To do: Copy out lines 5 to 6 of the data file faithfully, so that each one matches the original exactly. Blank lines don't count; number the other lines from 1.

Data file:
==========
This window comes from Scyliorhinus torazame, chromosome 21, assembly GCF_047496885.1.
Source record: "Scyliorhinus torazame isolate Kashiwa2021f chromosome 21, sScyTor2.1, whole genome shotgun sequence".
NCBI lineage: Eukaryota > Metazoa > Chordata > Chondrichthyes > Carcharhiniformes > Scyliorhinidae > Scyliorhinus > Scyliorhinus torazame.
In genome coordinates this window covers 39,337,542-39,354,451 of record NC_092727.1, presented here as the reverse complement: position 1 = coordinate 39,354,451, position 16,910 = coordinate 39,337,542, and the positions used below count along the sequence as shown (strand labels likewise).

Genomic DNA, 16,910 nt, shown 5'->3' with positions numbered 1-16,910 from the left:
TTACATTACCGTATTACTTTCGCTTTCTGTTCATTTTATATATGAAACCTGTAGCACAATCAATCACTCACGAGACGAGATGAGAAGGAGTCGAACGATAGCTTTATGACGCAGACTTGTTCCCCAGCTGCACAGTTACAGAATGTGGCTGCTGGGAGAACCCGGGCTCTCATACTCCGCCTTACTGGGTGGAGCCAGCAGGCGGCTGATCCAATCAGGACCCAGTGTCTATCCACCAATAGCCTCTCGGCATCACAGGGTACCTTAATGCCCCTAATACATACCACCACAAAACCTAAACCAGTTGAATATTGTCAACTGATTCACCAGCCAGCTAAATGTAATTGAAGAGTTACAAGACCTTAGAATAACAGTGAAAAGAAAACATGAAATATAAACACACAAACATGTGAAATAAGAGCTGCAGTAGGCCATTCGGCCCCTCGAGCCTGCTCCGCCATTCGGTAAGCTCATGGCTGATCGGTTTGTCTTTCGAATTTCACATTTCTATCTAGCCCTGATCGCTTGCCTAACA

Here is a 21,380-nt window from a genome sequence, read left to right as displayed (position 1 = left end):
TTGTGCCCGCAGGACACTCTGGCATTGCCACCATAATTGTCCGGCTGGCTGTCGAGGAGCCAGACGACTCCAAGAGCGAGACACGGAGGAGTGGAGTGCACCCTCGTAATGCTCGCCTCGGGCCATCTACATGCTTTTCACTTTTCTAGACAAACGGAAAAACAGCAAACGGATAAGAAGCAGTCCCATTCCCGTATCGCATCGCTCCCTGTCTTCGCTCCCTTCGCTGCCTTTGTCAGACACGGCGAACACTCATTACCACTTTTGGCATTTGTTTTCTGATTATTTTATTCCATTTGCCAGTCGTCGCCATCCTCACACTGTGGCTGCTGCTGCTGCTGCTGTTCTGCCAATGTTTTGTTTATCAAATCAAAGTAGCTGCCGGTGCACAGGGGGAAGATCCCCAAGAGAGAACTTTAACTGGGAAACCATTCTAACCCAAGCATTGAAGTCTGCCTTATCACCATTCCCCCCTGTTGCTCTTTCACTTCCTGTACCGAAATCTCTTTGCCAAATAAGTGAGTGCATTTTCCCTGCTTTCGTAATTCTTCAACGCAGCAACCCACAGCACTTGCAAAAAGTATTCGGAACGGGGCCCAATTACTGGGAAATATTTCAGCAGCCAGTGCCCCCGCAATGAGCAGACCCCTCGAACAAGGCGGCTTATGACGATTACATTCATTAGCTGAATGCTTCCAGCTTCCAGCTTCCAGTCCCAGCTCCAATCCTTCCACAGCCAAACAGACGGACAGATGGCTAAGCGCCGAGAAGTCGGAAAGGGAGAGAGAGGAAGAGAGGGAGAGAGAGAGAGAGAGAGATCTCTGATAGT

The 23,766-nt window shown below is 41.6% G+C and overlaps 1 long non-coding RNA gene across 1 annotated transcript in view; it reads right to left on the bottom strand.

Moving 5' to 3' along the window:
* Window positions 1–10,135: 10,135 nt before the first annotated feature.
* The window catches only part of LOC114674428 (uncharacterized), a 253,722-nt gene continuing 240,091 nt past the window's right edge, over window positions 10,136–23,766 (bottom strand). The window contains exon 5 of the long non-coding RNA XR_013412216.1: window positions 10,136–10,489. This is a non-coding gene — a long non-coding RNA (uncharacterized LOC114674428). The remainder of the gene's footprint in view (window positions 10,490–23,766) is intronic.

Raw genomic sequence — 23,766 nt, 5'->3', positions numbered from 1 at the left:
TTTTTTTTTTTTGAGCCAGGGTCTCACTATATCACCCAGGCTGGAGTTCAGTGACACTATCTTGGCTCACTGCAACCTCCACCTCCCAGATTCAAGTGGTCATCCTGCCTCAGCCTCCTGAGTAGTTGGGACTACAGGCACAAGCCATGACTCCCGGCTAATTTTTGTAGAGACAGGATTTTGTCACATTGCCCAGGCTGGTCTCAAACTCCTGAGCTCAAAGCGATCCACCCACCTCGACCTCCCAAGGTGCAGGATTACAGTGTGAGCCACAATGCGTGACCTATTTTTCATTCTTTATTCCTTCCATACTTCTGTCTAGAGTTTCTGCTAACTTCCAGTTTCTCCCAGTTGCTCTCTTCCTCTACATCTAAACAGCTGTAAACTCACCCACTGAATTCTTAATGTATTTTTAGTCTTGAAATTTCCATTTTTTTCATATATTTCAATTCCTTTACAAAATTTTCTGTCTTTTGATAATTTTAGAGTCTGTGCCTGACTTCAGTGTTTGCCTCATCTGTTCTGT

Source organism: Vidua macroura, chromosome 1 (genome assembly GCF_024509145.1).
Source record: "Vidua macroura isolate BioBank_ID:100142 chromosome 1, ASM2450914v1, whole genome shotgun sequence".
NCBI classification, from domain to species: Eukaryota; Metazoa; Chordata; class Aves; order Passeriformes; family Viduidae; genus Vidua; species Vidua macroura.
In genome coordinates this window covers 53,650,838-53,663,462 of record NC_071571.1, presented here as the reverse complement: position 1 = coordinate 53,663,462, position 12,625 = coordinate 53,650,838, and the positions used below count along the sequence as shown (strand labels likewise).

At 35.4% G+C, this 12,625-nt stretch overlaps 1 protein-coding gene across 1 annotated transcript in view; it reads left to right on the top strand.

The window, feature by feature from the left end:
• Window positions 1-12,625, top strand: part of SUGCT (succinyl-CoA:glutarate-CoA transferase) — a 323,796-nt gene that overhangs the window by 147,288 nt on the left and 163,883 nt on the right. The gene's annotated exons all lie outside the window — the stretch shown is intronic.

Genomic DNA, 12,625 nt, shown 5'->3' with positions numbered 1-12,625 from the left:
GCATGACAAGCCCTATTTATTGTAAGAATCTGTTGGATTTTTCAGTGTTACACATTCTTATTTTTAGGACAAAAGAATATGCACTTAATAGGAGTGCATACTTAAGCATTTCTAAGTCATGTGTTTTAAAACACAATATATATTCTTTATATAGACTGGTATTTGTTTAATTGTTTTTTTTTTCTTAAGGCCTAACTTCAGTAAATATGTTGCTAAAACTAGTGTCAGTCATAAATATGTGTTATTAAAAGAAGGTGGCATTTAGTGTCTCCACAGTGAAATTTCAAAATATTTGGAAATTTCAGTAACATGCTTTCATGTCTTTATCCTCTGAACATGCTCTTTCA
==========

Genomic DNA, 16,910 nt, shown 5'->3' with positions numbered 1-16,910 from the left:
TTACATTACCGTATTACTTTCGCTTTCTGTTCATTTTATATATGAAACCTGTAGCACAATCAATCACTCACGAGACGAGATGAGAAGGAGTCGAACGATAGCTTTATGACGCAGACTTGTTCCCCAGCTGCACAGTTACAGAATGTGGCTGCTGGGAGAACCCGGGCTCTCATACTCCGCCTTACTGGGTGGAGCCAGCAGGCGGCTGATCCAATCAGGACCCAGTGTCTATCCACCAATAGCCTCTCGGCATCACAGGGTACCTTAATGCCCCTAATACATACCACCACAAAACCTAAACCAGTTGAATATTGTCAACTGATTCACCAGCCAGCTAAATGTAATTGAAGAGTTACAAGACCTTAGAATAACAGTGAAAAGAAAACATGAAATATAAACACACAAACATGTGAAATAAGAGCTGCAGTAGGCCATTCGGCCCCTCGAGCCTGCTCCGCCATTCGGTAAGCTCATGGCTGATCGGTTTGTCTTTCGAATTTCACATTTCTATCTAGCCCTGATCGCTTGCCTAACA